If you're not getting quality sleep or you wake up often during the night, this can also lead to falling asleep too quickly. Waking up a lot is called sleep fragmentation. Your sleep is literally broken up. The most common cause is sleep apnea.

In people with sleep apnea, breathing stops briefly many times during the night. These breathing problems can wake you up. Sleep apnea is associated with other symptoms, including teeth grinding, snoring, and frequent trips to the bathroom at night. Fortunately, effective treatments exist to restore sleep quality.

Other disorders can fragment sleep as well. One possibility is restless legs syndrome. It causes an uncomfortable feeling that you need to move your legs. Narcolepsy is another possibility. It causes you to slip into sleep without warning during waking hours.

When sleep specialists can't pinpoint exactly why you're so sleepy, it may be diagnosed as idiopathic hypersomnia. That's the medical term for excessive sleepiness with no known cause.


Excessive sleepiness is caused by not getting enough sleep. This may be due to sleep fragmentation, or waking up frequently during sleep. Conditions that cause it include sleep apnea, restless legs syndrome, and narcolepsy.


The simplest way to measure sleepiness is by completing a questionnaire called the Epworth sleepiness scale. If you score higher than 10 on this scale, you probably have excessive sleepiness. The next step may be a formal sleep study.

The multiple sleep latency test (MSLT) can also be used to measure sleepiness. It is sometimes used to check for narcolepsy. In an MSLT, you are given a chance to take 20-minute naps every two hours during a day. 

On the MSLT, falling asleep in less than eight minutes is not considered normal. Sleep specialists record when your rapid eye movement (REM) sleep starts during a nap. If REM sleep starts within 15 minutes in two or more of your naps, you may be diagnosed with narcolepsy.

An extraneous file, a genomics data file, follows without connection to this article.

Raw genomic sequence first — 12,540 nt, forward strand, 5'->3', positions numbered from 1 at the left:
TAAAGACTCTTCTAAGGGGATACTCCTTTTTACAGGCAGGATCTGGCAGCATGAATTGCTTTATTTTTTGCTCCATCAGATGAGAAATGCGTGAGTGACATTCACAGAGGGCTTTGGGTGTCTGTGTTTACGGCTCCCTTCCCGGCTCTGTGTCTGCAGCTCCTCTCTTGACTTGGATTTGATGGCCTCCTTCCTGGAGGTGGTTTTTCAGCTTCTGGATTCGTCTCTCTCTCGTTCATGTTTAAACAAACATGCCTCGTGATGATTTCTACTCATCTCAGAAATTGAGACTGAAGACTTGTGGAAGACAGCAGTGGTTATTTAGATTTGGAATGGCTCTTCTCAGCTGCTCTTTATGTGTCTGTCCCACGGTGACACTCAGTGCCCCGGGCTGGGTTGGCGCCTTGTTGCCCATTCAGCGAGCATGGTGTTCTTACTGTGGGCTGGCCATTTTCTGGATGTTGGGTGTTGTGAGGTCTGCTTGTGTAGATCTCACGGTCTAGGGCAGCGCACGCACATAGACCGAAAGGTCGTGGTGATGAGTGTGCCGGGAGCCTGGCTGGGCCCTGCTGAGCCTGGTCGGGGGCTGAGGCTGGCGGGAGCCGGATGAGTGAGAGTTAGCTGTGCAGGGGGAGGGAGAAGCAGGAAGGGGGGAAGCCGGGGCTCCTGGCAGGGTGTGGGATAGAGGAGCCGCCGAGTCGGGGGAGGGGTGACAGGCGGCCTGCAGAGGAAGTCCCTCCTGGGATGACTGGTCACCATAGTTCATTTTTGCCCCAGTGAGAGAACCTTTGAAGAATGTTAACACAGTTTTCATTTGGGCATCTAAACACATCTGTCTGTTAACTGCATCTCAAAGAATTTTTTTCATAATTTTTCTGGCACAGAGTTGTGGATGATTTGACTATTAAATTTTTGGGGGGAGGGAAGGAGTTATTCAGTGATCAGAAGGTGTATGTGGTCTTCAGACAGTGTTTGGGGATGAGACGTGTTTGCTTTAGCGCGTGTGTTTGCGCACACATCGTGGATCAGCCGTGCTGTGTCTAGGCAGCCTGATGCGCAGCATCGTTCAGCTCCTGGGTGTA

Feeling sleepy is the result of the chemical adenosine. It builds up in your brain while you're awake. Sleep resets the adenosine levels.

If you're falling asleep fast, it could be because you're not getting enough quality sleep during the night. You may be sleep-deprived, which could explain the need for naps and the tendency to drift off even when you don't mean to.

Disorders such as sleep apnea, restless leg syndrome, narcolepsy, and other neurological conditions could be the cause. To find out exactly what the problem is, a sleep specialist could give you sleep-related questionnaires, an imaging test, or a formal sleep study.

A Word From Verywell

Falling asleep within five to 15 minutes seems ideal. But if you are out as soon as your head hits the pillow, you may need to take another look at how well and how much you are sleeping. If you fall asleep too quickly, it may be time to visit a sleep specialist to get a better night of rest.

Frequently Asked Questions

  • How can I fall asleep faster?

    Follow a relaxation routine before you go to bed. Once you're in bed, don’t read, watch television, or use a computer or phone. This helps you train your brain to link the bed with sleep, which can reduce the time it takes to fall asleep.

  • Is getting too much sleep bad for you?

    Some people sleep 10 or more hours at a time. "Long sleepers" may be at risk for obesity, diabetes, high blood pressure, and depression. Researchers have also found that they have a 20% to 30% higher risk of early death than normal sleepers. Those risks may be because long sleepers tend to be older adults or those with poor health.

5 Sources
Verywell Health uses only high-quality sources, including peer-reviewed studies, to support the facts within our articles. Read our editorial process to learn more about how we fact-check and keep our content accurate, reliable, and trustworthy.
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By Brandon Peters, MD
Brandon Peters, MD, is a board-certified neurologist and sleep medicine specialist.